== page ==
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Tennis Elbow/Golfers Elbow (Lateral/Medial Epicondylitis)

Elbow epicondylitis, is a painful condition of the elbow caused by overuse. Epicondylitis is an inflammation of the tendons that join the forearm muscles on the outside of the elbow (lateral or tennis elbow) or inside of the elbow (medial or golfers elbow). The forearm muscles and tendons become damaged from overuse — repeating the same motions again and again. This leads to pain and tenderness on of the elbow and soreness with activity.


Your elbow joint is a joint made up of three bones: your upper arm bone (humerus) and the two bones in your forearm (radius and ulna). There are bony bumps at the bottom of the humerus called epicondyles. The bony bump on the outside (lateral side) of the elbow is called the lateral epicondyle. The bony bump on the inside (medial side) of the elbow is called the medial epicondyle. Epicondylitis can occur on either side of the elbow depending of the type of overuse injure. Epicondylitis is inflammation of the muscles that attach to the epicondyles. With time, microscopic tears can form in the tendon where it attaches to the epicondyle.

Risk factors/Symptoms

Many people with tennis elbow participate in work or recreational activities that require repetitive and vigorous use of the forearm muscle. While golf and tennis are common causes of epicondylitis, jobs requiring manual labor or repetitive activities can cause the condition as well. Tennis elbow is most common between the ages of 30 and 60.

The symptoms of tennis elbow develop gradually. In most cases, the pain begins as mild and slowly worsens over weeks and months. Common signs and symptoms of tennis elbow include:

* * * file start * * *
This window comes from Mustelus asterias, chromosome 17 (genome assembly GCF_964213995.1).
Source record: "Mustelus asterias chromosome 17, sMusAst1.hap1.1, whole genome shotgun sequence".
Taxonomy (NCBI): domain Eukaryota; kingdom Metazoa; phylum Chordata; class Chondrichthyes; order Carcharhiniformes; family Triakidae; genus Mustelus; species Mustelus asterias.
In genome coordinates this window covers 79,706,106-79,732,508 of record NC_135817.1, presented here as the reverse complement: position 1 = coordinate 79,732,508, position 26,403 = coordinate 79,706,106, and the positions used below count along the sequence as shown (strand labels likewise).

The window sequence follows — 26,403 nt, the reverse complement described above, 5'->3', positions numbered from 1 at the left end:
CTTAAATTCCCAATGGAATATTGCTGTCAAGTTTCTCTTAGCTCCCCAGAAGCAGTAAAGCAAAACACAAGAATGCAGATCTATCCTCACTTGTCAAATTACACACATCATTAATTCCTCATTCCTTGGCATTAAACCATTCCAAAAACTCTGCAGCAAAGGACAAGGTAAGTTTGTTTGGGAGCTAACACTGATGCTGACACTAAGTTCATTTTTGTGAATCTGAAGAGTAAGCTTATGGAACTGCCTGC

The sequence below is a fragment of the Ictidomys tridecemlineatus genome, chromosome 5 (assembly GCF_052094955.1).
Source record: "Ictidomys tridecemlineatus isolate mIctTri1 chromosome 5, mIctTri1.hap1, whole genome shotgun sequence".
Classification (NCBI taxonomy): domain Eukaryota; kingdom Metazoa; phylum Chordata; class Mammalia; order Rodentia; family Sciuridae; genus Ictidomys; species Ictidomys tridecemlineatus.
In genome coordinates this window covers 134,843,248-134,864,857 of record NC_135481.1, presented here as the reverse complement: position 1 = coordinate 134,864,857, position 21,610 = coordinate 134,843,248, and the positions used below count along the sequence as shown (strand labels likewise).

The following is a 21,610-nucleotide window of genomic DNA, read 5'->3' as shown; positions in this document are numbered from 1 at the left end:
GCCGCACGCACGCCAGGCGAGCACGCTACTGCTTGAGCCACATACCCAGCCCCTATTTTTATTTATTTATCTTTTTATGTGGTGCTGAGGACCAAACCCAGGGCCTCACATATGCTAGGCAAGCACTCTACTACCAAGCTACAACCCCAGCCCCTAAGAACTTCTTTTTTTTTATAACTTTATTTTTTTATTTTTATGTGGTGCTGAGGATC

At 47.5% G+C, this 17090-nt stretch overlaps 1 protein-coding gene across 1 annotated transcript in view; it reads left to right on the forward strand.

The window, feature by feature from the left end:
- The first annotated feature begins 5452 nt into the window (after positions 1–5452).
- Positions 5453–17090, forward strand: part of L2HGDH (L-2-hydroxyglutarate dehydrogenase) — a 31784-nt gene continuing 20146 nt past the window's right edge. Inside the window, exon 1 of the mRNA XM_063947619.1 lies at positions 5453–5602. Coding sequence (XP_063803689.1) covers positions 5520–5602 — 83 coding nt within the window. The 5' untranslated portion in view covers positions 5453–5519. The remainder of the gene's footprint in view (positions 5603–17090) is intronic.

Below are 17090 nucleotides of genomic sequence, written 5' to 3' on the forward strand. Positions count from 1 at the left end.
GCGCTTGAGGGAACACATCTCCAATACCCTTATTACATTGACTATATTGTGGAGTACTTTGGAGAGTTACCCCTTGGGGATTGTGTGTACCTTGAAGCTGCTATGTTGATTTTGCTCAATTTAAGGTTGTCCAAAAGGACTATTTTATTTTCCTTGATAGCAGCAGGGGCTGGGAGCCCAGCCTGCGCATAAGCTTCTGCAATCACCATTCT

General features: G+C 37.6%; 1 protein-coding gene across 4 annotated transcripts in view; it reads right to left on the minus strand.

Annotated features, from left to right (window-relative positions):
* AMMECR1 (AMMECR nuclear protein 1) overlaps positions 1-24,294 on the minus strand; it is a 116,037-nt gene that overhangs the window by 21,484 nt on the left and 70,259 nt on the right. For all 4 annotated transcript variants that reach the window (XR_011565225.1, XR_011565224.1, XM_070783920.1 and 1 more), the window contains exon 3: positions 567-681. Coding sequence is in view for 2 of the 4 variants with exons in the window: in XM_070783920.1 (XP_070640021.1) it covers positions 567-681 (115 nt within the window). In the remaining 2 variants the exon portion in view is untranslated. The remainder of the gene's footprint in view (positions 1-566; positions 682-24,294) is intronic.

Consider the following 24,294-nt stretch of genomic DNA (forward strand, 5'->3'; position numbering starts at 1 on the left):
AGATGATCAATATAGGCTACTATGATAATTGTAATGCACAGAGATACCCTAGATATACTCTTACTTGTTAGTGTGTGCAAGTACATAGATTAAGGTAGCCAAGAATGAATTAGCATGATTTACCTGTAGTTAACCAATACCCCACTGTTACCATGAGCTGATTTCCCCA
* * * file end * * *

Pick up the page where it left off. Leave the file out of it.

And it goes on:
• Pain or burning on the outer or inner part of your elbow, especially with activity
  • Weak grip strength


  • Physical exam: The condition is readily diagnosable via characteristic physical exam findings.
  • X-rays: are taken to rule out arthritis of the elbow.
  • Magnetic resonance imaging (MRI) scan. If your doctor thinks your symptoms are very severe or advanced, an MRI can be ordered to rule out a muscle or tendon tear.
  • Electromyography (EMG). Your doctor may order an EMG to rule out nerve compression if the diagnosis is not clear. Top of page


Nonsurgical Treatment

Approximately 90% of patients have success with nonsurgical treatment of epicondylitis.

Rest. Avoidance of provocative or painful activities is often effective

Non-steroidal anti-inflammatory medicines (oral or topical).

Equipment check/Form check. If the condition is sports related, an equipment check or swing/evaluation

Physical therapy. Specific exercises are helpful for strengthening the muscles of the forearm. Your therapist may also perform ultrasound, ice massage, or muscle-stimulating techniques to improve muscle healing.

Brace. Using a brace centered over the back of your forearm may also help relieve symptoms of tennis elbow. This can reduce symptoms by resting the muscles and tendons.

Steroid injections. Steroids, such as cortisone, are very effective anti-inflammatory medicines. An injection into your damaged muscle with a steroid can relieve your symptoms.

PRP/Platelet rich plasma. PRP is a preparation developed from a patient's own blood. It contains a high concentration of proteins called growth factors that are very important in the healing of injuries.

Surgical Treatment

If your symptoms do not respond after 6 to 12 months of nonsurgical treatments, surgery can be indicated. The surgery involves removing diseased muscle and reattaching healthy muscle back to bone. Recovery is typically 3 months and can be performed through a 1.5 cm incision. Success rate is typically 90-95%.

  • American Orthopedic Society for Sports Medicine
  • The Association of Clinical Elbow and Shoulder Surgeons (ACESS)
  • American Academy of Orthopedic Surgeons
  • The American Shoulder and Elbow Surgeons (ASES)